Retraining of plants part 2

If you have read the first post about retraining, this is the next one. Now the plants will continue to increase in pot size and this is the last repotting before they go out into the greenhouse or into the final pot. This also applies to tomatoes and cucumbers +++

The first thing I do is add soil, here about 45 litres. The soil I use here is from a local landfill where they grind up organic material and compost it. They add some sand to the soil. I am very happy with peat-free soil. After filling, I dissolve all lumps and make the soil loose and free.

The next step is to add Bat Guano for high phosphorus values ​​(nPk). I use about 2.5 dl on this amount of soil and at the same time add about 100 grams of Multimineral kelp flour.

Then I add a little Nytta Basalt + , about 5-6 tablespoons

After that, I take in about half the amount of bat guano with Parker Neem Cake, about 1.7dl. This is to strengthen the plant's resistance to pests, and to add more nitrogen (Npk)

Then I have in epsom salt.

Put in about 50-100g of Multimineral Taumel and 100g of Volcanic ash!

Then I have a good time with perlite. Since the soil contains quite a lot of sand, I use about 30% perlite to get a light, porous soil that the roots can easily move around in.

Mix well, make sure to get everything up from the bottom and take plenty of time to mix. You will feel the soil become lighter as you mix.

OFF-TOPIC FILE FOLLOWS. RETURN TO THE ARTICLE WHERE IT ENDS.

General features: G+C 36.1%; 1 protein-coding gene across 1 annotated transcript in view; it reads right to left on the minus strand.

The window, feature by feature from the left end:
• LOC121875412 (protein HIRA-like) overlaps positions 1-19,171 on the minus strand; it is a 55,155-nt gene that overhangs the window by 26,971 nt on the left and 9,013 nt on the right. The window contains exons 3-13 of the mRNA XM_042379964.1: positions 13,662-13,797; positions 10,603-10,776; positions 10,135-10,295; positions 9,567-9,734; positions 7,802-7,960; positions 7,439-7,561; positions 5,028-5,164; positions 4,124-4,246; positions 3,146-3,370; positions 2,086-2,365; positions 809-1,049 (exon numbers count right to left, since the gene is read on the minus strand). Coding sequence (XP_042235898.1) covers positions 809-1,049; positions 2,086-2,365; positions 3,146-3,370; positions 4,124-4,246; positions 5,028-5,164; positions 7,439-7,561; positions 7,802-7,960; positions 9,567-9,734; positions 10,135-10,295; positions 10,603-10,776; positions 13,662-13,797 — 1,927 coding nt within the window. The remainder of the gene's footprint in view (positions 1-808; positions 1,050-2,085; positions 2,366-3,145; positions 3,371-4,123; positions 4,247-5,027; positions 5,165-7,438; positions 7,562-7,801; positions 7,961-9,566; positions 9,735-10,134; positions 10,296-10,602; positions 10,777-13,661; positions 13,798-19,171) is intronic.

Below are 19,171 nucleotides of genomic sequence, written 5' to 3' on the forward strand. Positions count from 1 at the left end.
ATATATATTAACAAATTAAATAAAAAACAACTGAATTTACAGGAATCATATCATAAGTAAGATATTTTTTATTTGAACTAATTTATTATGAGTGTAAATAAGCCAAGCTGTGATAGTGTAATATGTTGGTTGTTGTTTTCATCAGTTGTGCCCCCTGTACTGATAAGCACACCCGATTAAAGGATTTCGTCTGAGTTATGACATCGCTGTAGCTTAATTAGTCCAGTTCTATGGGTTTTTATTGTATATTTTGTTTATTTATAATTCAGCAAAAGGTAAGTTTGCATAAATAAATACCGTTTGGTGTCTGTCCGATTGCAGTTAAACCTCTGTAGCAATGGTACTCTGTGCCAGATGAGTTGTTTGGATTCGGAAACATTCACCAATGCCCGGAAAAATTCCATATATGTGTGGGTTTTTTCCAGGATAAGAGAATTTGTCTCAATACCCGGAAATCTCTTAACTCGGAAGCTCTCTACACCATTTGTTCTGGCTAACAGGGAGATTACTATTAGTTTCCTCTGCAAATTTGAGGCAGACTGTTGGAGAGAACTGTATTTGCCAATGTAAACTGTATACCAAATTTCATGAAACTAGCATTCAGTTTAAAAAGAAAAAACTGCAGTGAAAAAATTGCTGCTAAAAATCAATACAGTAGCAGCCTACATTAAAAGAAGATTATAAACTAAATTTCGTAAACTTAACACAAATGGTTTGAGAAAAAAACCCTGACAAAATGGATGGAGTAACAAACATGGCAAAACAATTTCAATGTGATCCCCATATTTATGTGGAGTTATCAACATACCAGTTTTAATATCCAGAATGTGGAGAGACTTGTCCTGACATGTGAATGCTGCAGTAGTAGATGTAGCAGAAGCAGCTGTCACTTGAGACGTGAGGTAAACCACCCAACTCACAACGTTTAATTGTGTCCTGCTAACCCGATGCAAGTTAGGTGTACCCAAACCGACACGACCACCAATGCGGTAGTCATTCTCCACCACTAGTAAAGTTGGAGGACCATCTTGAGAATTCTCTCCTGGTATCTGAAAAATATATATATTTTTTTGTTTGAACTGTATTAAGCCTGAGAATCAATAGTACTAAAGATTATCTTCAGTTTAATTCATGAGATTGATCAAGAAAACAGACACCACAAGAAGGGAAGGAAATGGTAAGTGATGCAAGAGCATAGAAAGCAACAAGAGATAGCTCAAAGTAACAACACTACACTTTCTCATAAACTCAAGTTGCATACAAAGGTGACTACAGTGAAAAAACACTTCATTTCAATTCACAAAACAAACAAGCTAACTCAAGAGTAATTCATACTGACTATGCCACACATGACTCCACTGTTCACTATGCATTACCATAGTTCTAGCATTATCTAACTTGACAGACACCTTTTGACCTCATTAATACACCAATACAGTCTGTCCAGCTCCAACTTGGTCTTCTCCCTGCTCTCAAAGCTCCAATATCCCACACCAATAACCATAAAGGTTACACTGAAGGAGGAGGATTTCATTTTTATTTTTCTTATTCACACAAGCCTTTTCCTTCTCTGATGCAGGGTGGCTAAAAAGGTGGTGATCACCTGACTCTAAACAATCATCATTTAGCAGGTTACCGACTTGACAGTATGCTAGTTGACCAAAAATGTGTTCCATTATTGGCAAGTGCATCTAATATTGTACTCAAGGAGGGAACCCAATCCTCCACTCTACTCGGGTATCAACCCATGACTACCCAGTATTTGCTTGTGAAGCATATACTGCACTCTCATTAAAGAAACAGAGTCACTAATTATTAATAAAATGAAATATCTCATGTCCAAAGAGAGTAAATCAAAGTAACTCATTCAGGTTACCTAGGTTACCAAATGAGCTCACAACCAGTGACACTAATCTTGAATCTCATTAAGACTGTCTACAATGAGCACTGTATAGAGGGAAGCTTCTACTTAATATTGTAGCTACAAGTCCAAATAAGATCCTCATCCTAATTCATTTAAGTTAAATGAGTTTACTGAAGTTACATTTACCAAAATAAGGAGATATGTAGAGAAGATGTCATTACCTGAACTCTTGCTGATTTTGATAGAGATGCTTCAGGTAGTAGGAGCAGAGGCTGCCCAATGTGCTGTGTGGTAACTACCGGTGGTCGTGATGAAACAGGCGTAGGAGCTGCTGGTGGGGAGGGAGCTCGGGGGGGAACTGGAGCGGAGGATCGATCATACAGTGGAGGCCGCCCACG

I take a plant and find a two liter one. Carefully I press under the pot and afterwards on the walls and allow the whole plant with root ball to gently slide out.

At the bottom of the 2l pot, I put some fresh soil mix.

Then I put the plant in and fill it with soil around the sides, this is lightly pressed down with the fingers around it so that there are no air spaces, but do not pack too hard. Then I fill up to the brim and pack it lightly.

Then all that remains is to repeat this and water them well when you have finished. This will speed up the plants! So the big question: Why not just buy soil from a nursery or plant centre, isn't that good enough? The answer is simple. After trying most things, everything from cheap euro-price soil, to expensive gardener's soil, it is this soil mix that works best and gives me the best results every season. This soil is a dear place for microorganisms, there is a high proportion of phosphorus which is good for both tomatoes, chillies and cucumbers, there are minerals and organic additives that play on layers of symbiosis in the soil. So that's why I stick to what works. But that doesn't mean I don't continuously try different and new things, but for now this is the best method! Good luck